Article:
‘Real’ Living Wage Increases – What Does This Mean?

By Andy Willis
20 Nov 2019

On Monday 11 November 2019, the Living Wage Foundation outlined the new ‘real’ Living Wage rates.

They’ve increased to £10.75 from £10.55 for workers based in London, and £9.30 from £9.00 for those in the rest of the UK. All organisations who provide the ‘real’ Living Wage have until 1 May 2020 to implement these changes. Although, they’re encouraged to do so as soon as possible.

Real Living Wage increases

What is the ‘Real’ Living Wage?

Reviewed each year by the Living Wage Foundation, the voluntary Living Wage is based on the ‘real’ cost of living. It’s set by the Foundation, which is calculated by basing averages on a ‘basket of household goods and services’. Its purpose is to provide workers with higher minimum wage rates than what is currently facilitated by the government. As a voluntary scheme, organisations can choose to opt-in to paying the higher minimum wages. However, once you’ve done so, you must ensure worker salaries fall into line with the rates as set by the Foundation.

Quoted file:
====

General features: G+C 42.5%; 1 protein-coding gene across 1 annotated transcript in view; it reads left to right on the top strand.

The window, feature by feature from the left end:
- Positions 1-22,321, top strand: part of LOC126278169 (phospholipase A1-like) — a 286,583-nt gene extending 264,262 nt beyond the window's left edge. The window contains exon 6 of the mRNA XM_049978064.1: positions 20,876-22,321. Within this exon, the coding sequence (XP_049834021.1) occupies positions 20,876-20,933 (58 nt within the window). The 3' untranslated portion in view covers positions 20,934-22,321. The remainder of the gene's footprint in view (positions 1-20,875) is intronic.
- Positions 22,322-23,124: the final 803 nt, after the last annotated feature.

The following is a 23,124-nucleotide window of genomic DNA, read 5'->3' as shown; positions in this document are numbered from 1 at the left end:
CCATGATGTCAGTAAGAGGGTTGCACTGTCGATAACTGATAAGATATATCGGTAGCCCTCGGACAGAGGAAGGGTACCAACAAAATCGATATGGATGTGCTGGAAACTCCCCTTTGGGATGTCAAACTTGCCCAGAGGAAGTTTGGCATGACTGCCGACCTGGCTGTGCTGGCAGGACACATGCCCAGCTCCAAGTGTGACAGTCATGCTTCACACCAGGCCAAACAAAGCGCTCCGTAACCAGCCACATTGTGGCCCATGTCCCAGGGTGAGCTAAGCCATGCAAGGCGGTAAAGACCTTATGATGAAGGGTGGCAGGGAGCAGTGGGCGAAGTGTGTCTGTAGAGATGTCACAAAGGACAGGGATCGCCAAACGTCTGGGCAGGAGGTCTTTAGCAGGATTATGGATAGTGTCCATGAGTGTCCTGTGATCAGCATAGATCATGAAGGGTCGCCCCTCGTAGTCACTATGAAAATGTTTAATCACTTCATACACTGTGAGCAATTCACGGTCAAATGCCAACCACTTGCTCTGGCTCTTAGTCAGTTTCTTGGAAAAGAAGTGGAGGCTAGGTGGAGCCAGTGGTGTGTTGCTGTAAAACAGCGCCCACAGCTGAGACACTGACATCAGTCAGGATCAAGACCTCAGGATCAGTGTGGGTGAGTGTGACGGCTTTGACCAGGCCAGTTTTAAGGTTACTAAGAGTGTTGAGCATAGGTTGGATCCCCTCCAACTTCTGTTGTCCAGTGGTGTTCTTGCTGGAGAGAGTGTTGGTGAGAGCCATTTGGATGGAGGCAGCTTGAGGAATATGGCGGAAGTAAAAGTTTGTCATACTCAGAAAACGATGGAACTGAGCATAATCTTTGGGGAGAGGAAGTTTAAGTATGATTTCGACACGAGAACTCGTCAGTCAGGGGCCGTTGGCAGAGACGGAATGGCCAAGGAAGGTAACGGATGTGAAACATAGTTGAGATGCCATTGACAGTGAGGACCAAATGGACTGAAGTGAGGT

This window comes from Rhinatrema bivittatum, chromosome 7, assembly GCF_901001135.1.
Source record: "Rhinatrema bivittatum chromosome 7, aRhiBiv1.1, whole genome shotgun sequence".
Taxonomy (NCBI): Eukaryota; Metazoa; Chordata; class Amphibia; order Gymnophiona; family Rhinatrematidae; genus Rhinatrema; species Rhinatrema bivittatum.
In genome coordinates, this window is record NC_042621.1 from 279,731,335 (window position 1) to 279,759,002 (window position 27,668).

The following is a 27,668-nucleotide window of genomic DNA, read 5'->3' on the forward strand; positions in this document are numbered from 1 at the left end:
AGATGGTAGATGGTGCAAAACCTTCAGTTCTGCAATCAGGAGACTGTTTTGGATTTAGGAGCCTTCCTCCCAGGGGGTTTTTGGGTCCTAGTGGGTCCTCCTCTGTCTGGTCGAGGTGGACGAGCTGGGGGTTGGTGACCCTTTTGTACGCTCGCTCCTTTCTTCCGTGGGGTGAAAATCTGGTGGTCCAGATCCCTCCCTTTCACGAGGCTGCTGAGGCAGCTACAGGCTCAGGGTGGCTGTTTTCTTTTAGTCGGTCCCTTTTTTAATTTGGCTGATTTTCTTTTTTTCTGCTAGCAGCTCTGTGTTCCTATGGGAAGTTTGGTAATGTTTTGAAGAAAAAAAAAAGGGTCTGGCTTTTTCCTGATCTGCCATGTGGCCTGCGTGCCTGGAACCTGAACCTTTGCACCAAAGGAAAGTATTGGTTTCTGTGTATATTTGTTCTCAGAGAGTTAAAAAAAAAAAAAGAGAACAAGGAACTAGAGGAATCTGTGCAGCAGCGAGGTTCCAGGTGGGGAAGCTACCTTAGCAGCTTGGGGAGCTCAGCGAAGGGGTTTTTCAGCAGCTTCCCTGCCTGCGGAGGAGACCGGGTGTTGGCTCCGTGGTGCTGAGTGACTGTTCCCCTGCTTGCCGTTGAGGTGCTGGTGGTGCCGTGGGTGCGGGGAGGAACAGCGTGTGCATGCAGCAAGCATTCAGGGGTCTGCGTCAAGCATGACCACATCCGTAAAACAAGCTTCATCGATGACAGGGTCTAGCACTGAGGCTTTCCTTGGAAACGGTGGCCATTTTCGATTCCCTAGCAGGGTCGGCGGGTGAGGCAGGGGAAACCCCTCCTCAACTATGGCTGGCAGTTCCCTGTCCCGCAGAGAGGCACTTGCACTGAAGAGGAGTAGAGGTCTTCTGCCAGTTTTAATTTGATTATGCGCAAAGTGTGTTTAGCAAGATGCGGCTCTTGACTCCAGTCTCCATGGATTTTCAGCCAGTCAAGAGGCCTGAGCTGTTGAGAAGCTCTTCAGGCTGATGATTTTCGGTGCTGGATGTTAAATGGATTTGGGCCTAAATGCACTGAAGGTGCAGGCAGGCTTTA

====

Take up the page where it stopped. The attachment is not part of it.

What is the benefit?

Providing the ‘real’ Living Wage can be an effective measure of both attracting employees and retaining them. As of 2019, over 6,000 UK businesses have signed up to the scheme, which has resulted in a pay rise for in excess of 180,000 employees. This includes around one third of the FTSE 100, alongside recognisable, high profile operators such as IKEA, ITV and Everton. This new measure can help you find the individuals you need in order to ensure continued company development and progression.

Why is this different to the National Living Wage?

The ‘real’ Living Wage is not to be confused with the National Living Wage (NLW).

The NLW was introduced by the government in April 2016. It’s the statutory minimum hourly rate that should be paid to all workers aged 25 and over, usually increasing every April.

However, the autumn budget has now been delayed due to the upcoming General Election. This means we’re still unaware of what the new statutory rates will be come April 2020.

How does this impact me?

You should make sure they are up to date with these developments.

Those who do not pass on the increases to statutory rates will be operating in breach of the law. This could result in penalty fines of up to 200 per cent of the underpayment, which can be up to a maximum of £20,000 per worker.

Expert support

If you’re uncertain that you’re compliant and would like guidance or support, speak to a Croner expert today on 01455 858 132.

About the Author

Andy Willis

Andrew Willis is the senior manager of the Litigation and Employment Department and assumes additional responsibility for managing Croner’s office based telephone HR advisory teams, who specialise in employment law, HR and commercial legal advice for small & large organisations across the United Kingdom.